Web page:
Orthodox Jews hang their heads in shame as Israeli Victoria Rafaeli's Big Brother finale airs in US
Victoria Rafaeli came in third place in the season finale of Big Brother. (Image courtesy of bigbrothernetwork.com)
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Israeli-American Victoria Rafaeli finished just out of cash prize contention on the live finale of the 16th season of the US Big Brother Wednesday evening, capping off an almost 14-week run in the house characterized by doing practically nothing. Rafaeli came in third place; the grand prize winner was awarded $500,000 and the second place winner $50,000.
Rafaeli, 22, who was born in Brooklyn but lived in Holon from ages one to nine before moving to Florida, managed to go the entire season without winning a single of the dozens of competitions that are the hallmark of the show – except one team competition.
She was considered a “floater” in the game, skating by because her fellow contestants considered other competitors to be bigger threats.
In her introductory clip on the first day of the show, Rafaeli told viewers she was raised by Orthodox Jewish parents.
“We do the holidays, we go to temple,” she said. “We’re Orthodox but we don’t dress it, obviously,” she added over a montage of her in bikinis and skimpy dresses.
Once inside the house, Rafaeli made scant mention of her Israeli or Jewish heritage, and by all accounts she knew nothing about the recent Gaza conflict, which began after she entered the house in June. On occasion some Hebrew slang made it on air.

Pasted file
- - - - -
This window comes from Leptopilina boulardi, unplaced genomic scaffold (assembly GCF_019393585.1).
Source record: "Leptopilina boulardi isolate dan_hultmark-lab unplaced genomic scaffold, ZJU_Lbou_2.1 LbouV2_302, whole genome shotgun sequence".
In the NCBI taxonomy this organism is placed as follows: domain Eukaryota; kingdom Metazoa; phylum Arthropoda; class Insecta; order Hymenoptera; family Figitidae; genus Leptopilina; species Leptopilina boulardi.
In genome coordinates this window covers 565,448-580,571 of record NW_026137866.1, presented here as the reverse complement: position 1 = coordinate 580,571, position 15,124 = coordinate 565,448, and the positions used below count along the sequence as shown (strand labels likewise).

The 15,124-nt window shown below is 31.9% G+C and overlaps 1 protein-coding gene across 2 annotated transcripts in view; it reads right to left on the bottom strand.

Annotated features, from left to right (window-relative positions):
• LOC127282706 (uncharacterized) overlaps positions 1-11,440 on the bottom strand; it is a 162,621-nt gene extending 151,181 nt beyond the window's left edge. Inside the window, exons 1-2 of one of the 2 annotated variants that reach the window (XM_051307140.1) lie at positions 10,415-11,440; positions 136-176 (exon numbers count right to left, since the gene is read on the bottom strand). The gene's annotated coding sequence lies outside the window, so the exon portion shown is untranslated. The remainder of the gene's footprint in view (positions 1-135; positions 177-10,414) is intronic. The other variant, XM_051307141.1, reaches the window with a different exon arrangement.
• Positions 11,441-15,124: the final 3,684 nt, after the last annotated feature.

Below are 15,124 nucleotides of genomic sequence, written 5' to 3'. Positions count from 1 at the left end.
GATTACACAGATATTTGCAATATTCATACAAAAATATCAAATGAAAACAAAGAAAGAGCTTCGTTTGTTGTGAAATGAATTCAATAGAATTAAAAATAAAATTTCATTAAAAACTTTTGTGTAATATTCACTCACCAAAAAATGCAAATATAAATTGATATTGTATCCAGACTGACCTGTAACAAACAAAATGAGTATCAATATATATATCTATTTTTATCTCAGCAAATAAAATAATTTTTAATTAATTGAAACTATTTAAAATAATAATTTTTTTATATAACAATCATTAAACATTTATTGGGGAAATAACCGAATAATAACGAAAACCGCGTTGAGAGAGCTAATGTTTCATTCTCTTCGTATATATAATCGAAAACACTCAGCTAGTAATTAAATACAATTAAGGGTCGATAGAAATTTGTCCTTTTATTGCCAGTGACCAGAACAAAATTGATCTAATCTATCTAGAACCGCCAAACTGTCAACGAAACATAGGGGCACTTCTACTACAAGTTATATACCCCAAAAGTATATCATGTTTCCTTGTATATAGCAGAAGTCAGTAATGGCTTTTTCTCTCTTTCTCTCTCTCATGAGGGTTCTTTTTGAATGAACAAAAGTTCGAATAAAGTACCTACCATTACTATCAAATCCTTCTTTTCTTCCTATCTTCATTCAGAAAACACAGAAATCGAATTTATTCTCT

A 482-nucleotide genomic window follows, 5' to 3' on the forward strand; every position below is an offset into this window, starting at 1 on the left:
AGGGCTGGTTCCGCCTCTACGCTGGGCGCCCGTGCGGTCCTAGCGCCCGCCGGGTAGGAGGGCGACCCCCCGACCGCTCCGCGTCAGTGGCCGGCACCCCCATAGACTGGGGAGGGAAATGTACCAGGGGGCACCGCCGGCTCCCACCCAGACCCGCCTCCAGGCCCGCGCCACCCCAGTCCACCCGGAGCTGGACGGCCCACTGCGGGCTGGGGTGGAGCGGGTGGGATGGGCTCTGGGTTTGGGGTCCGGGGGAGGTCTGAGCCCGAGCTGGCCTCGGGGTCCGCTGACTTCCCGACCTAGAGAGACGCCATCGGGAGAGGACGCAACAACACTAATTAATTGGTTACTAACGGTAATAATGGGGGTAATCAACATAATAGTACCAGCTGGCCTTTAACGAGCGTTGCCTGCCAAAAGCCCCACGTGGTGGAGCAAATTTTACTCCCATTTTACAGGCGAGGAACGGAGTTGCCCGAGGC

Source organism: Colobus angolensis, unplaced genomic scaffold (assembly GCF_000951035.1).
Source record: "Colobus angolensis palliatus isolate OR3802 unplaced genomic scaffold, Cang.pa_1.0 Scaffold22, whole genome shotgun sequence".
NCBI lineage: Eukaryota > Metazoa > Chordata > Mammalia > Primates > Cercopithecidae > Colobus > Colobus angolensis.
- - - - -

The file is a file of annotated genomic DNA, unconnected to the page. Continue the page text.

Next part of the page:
Rafaeli’s most memorable moment of the summer was not game-related, but when she was evacuated from the house after collapsing in pain from complications due to her wisdom teeth. She was returned to the house several hours later and made a full recovery.
The season finale aired live on Wednesday night, the first night of Rosh Hashana, from 6:30 p.m. to 8 p.m. local time. Rafaeli’s parents were seen in the audience. Chabad of Studio City held their High Holy Day services on the lot of the CBS studio center, where the show is filmed, though there is no indication the Rafaeli family was the reason.
Rafaeli is not the first religious Jewish contestant to appear on the US Big Brother show. Season 12, which aired in 2010, was home to Andrew Gordon, a podiatrist from Miami Beach, Florida, who became affectionately known as Captain Kosher by his fellow housemates.
By contrast, Gordon’s Judaism was front and center during the taping of the show, as he regularly questioned the kashrut status of food items, and was even seen on the TV broadcast donning a tallit and tefillin to pray during Tisha Be’av. Gordon was voted out of the show in week three.